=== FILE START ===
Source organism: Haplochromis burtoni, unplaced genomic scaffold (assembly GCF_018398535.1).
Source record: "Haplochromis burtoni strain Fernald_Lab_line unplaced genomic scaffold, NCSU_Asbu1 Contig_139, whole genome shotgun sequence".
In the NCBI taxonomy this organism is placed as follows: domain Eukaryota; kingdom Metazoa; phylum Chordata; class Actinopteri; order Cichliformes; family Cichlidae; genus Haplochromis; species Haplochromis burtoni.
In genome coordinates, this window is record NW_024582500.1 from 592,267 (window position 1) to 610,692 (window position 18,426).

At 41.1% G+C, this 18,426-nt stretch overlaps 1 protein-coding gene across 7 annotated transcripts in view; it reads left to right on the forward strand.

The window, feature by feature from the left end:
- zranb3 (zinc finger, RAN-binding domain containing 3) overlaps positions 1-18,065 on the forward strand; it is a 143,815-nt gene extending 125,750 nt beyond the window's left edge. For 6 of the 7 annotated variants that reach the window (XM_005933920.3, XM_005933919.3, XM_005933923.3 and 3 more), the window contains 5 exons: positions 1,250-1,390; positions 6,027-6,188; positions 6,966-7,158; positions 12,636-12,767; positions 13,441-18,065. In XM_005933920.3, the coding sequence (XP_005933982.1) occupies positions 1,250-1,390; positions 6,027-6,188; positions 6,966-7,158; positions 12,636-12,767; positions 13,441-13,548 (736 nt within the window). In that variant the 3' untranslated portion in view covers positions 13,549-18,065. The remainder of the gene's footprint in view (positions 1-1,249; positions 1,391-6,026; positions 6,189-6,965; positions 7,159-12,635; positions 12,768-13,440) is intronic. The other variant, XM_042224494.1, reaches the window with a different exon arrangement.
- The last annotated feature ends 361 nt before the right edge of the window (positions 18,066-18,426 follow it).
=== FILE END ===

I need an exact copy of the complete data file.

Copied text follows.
Source organism: Haplochromis burtoni, unplaced genomic scaffold (assembly GCF_018398535.1).
Source record: "Haplochromis burtoni strain Fernald_Lab_line unplaced genomic scaffold, NCSU_Asbu1 Contig_139, whole genome shotgun sequence".
In the NCBI taxonomy this organism is placed as follows: domain Eukaryota; kingdom Metazoa; phylum Chordata; class Actinopteri; order Cichliformes; family Cichlidae; genus Haplochromis; species Haplochromis burtoni.
In genome coordinates, this window is record NW_024582500.1 from 592,267 (window position 1) to 610,692 (window position 18,426).

At 41.1% G+C, this 18,426-nt stretch overlaps 1 protein-coding gene across 7 annotated transcripts in view; it reads left to right on the forward strand.

The window, feature by feature from the left end:
- zranb3 (zinc finger, RAN-binding domain containing 3) overlaps positions 1-18,065 on the forward strand; it is a 143,815-nt gene extending 125,750 nt beyond the window's left edge. For 6 of the 7 annotated variants that reach the window (XM_005933920.3, XM_005933919.3, XM_005933923.3 and 3 more), the window contains 5 exons: positions 1,250-1,390; positions 6,027-6,188; positions 6,966-7,158; positions 12,636-12,767; positions 13,441-18,065. In XM_005933920.3, the coding sequence (XP_005933982.1) occupies positions 1,250-1,390; positions 6,027-6,188; positions 6,966-7,158; positions 12,636-12,767; positions 13,441-13,548 (736 nt within the window). In that variant the 3' untranslated portion in view covers positions 13,549-18,065. The remainder of the gene's footprint in view (positions 1-1,249; positions 1,391-6,026; positions 6,189-6,965; positions 7,159-12,635; positions 12,768-13,440) is intronic. The other variant, XM_042224494.1, reaches the window with a different exon arrangement.
- The last annotated feature ends 361 nt before the right edge of the window (positions 18,066-18,426 follow it).